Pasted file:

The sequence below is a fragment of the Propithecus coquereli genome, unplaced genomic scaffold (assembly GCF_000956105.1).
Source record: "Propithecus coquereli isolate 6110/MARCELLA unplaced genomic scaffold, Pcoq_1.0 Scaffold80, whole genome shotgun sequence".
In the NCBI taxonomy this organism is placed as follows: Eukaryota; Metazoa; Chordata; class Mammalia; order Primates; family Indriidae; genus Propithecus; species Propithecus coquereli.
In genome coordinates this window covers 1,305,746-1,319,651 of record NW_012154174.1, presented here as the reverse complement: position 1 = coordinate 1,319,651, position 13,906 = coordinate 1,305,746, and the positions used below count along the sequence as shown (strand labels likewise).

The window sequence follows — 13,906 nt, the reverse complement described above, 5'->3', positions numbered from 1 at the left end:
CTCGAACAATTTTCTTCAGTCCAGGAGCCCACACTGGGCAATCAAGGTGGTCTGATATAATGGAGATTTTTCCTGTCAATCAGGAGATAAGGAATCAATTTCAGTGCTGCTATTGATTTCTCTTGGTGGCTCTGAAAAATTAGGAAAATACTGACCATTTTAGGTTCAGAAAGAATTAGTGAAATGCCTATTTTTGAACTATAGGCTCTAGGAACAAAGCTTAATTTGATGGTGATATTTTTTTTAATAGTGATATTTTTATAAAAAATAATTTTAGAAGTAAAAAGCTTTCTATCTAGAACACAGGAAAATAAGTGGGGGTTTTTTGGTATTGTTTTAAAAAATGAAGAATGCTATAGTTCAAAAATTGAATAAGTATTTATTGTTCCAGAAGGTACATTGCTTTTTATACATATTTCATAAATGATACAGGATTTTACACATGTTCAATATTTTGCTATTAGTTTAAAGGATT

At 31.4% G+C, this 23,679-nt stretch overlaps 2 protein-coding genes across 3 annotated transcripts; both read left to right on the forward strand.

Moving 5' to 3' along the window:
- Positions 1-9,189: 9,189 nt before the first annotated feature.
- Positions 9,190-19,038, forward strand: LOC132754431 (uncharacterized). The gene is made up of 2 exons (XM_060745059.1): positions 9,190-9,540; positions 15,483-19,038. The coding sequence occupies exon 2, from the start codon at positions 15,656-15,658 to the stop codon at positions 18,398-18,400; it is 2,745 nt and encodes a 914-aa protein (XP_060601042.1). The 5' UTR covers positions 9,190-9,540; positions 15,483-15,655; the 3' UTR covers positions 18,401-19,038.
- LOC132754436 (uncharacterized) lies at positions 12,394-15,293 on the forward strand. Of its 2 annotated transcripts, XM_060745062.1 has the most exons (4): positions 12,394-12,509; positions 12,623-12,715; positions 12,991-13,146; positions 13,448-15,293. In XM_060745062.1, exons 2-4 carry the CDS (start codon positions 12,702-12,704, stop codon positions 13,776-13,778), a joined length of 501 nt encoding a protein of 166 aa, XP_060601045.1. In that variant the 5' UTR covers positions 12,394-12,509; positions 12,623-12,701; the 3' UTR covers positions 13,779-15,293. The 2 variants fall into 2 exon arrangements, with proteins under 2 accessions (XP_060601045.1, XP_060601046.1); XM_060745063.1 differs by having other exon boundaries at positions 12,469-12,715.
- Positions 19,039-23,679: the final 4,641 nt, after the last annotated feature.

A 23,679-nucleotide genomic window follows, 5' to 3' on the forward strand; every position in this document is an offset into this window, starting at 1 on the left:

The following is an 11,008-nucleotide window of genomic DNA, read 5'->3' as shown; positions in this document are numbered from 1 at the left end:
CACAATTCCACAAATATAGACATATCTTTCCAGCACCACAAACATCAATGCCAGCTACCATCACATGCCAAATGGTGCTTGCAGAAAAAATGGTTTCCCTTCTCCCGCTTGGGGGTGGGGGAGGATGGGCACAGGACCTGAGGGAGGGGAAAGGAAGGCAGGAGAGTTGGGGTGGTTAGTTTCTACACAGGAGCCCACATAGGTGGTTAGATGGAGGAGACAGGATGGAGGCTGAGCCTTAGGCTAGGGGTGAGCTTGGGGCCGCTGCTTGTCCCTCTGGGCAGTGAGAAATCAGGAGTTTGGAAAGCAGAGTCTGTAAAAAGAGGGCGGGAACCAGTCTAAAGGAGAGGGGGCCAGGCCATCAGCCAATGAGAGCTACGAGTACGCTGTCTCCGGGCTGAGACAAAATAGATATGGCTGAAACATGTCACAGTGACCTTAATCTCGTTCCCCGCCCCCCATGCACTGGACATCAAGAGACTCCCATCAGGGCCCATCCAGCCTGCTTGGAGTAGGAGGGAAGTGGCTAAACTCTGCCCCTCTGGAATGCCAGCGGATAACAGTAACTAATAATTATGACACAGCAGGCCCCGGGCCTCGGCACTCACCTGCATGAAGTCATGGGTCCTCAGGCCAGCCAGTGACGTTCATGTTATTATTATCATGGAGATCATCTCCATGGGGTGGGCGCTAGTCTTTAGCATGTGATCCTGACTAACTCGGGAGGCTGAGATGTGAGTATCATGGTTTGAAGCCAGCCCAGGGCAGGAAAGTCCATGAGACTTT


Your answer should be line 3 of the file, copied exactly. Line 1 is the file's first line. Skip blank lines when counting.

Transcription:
In the NCBI taxonomy this organism is placed as follows: Eukaryota; Metazoa; Chordata; class Mammalia; order Primates; family Indriidae; genus Propithecus; species Propithecus coquereli.